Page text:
What was different that week? What had made the taciturn bartender change our newly formed routine? I didn’t know, but I didn’t argue. Telling him one thing about myself seemed easier than arguing.
I started with my name that first week. Lexie McCain.
As I got older I thought about forgoing my nickname and using my more formal given name, Alexis. Lexie seemed like a younger woman’s name. A carefree woman. I wasn’t that. But in the end, I kept Lexie. It’s who I’d been my whole life and I couldn’t change that now.
The following Monday, Sam issued the same ultimatum—one thing in exchange for a Killian’s. I told him about the cottage I lived in. It was never intended as a long-term residence, but it was working out just fine.
The rest of that week I noticed things about the cottage I hadn’t noticed in a long time. I noticed that the creek that had tripped merrily in the spring had slowed to a mere trickle under the summer’s unrelenting sun. I noticed that there was a squeaky board on the porch. But mostly, I noticed how quiet it was at the cottage. That silence was like a balm. I reveled in it.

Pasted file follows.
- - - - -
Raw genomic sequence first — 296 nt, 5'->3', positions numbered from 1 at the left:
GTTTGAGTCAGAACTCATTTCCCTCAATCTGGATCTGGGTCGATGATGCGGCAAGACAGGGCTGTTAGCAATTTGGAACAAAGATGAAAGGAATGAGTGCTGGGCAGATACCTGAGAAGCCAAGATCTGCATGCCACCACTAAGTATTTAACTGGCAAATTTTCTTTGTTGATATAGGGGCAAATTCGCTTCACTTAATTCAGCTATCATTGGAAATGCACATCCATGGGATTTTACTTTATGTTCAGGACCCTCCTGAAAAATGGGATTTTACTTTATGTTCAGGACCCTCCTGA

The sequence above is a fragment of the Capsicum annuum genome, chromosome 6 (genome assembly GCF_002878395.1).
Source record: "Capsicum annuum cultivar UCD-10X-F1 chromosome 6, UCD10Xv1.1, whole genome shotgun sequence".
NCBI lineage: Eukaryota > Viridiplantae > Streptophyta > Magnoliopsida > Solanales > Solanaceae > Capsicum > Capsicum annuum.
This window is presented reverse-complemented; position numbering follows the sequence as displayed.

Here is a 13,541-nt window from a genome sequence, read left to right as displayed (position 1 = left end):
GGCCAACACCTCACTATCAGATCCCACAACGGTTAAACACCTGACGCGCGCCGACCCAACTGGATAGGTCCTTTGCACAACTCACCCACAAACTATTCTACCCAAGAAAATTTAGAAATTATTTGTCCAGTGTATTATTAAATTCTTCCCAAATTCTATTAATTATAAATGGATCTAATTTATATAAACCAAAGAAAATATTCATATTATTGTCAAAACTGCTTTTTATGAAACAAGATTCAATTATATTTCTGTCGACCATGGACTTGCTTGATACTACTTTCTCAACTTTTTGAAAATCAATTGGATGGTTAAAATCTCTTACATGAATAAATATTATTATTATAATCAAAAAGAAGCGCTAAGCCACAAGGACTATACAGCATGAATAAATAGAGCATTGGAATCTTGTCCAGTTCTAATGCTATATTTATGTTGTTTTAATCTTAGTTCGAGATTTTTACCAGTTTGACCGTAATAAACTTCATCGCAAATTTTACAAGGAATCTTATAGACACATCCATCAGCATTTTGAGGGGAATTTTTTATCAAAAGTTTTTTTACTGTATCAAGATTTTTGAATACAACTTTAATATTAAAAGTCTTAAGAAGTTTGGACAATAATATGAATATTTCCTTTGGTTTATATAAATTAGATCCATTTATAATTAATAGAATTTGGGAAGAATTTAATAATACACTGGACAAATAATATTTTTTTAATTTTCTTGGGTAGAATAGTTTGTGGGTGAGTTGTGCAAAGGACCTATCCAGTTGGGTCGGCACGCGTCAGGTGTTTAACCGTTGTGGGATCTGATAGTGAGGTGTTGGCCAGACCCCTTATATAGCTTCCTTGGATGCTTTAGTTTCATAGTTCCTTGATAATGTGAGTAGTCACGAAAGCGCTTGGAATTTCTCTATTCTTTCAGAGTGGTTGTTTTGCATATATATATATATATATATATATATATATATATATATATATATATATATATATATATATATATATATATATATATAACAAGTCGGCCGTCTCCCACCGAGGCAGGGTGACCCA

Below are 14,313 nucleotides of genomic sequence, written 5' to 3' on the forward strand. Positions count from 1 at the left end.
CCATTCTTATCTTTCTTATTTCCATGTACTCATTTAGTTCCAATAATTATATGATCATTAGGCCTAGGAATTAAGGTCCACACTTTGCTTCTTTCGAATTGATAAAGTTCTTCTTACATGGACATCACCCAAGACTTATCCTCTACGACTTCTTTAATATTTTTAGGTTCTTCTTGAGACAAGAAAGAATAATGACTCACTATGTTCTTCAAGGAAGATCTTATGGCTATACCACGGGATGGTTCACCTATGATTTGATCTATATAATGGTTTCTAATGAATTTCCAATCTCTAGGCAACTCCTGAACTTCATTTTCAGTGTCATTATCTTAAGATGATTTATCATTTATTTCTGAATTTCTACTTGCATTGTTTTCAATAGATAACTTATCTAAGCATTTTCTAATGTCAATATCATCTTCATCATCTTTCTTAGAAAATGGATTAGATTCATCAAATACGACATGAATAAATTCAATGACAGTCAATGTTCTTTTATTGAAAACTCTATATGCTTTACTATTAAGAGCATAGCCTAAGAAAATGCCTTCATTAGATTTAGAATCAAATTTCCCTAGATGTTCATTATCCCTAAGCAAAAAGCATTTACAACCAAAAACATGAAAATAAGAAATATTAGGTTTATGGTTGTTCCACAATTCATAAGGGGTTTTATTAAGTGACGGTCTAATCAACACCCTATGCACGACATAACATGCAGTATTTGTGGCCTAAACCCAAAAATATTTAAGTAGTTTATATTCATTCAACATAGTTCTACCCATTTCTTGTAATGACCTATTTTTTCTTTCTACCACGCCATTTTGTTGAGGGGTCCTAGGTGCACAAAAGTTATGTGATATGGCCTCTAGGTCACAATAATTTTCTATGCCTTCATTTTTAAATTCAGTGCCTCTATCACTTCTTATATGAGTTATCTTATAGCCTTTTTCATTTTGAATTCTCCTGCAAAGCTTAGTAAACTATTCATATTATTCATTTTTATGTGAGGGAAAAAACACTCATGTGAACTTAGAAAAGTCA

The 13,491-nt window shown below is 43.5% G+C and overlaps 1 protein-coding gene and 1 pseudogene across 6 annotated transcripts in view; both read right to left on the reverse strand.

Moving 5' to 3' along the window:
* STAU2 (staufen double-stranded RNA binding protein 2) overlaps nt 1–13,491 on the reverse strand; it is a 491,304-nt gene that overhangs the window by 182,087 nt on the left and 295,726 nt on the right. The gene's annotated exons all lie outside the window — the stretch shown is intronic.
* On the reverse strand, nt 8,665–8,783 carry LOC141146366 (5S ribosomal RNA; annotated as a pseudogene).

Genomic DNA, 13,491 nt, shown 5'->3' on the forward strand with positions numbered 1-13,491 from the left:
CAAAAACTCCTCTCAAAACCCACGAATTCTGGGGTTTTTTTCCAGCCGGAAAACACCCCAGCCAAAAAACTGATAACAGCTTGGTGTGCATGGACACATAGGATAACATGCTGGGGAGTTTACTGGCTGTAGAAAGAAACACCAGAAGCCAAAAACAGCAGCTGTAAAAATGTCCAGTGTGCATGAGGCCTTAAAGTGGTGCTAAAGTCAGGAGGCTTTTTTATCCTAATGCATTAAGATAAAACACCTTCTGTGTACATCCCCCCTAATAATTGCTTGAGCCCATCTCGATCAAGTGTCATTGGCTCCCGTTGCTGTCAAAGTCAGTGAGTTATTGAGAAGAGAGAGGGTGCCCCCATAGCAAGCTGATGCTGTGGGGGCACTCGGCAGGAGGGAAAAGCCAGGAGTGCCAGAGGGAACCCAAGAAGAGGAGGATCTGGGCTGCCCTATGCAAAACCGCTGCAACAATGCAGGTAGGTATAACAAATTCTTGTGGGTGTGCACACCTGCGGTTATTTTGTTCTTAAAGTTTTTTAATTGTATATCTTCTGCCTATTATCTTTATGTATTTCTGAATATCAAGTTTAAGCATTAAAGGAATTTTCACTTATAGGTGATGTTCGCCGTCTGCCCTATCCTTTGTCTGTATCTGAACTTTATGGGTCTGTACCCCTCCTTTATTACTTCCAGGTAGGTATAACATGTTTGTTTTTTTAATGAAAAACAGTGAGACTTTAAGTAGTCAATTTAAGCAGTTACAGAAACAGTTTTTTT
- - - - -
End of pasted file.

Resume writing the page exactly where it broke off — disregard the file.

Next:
During the weeks that followed, I told him about Angus, my horribly ugly Irish wolfhound. I told him about the wood I’d split, preparing for the winter to come, even though it was still August. I told him about the spring at the edge of my eighteen acres. It gurgled along, even during the hottest, driest summer days and fed the small pond. I told him about the vegetables from my garden that I froze for winter, and explained I liked freezing much better than canning.
I told him that I liked crafts—I didn’t say art because I’d always thought it sounded pretentious to call what I do art. I taught art, but I’m more of a crafter. I brought Sam a small clay jar I’d made a few years ago. It wasn’t one of my best works, but it was sturdy and honest and in that respect it reminded me of Sam.
I told him that I liked Guinness more than Killian’s. He offered to stock a case, but I assured him bottled Guinness wasn’t the same. Only draught would do. I’d stick to Killian’s in a bottle.
Last week, I told him about the month I spent hiking through Ireland during the summer of my college freshman year.
And now, he waited for tonight’s one thing.
“I was twenty when I got married,” I told Sam . . .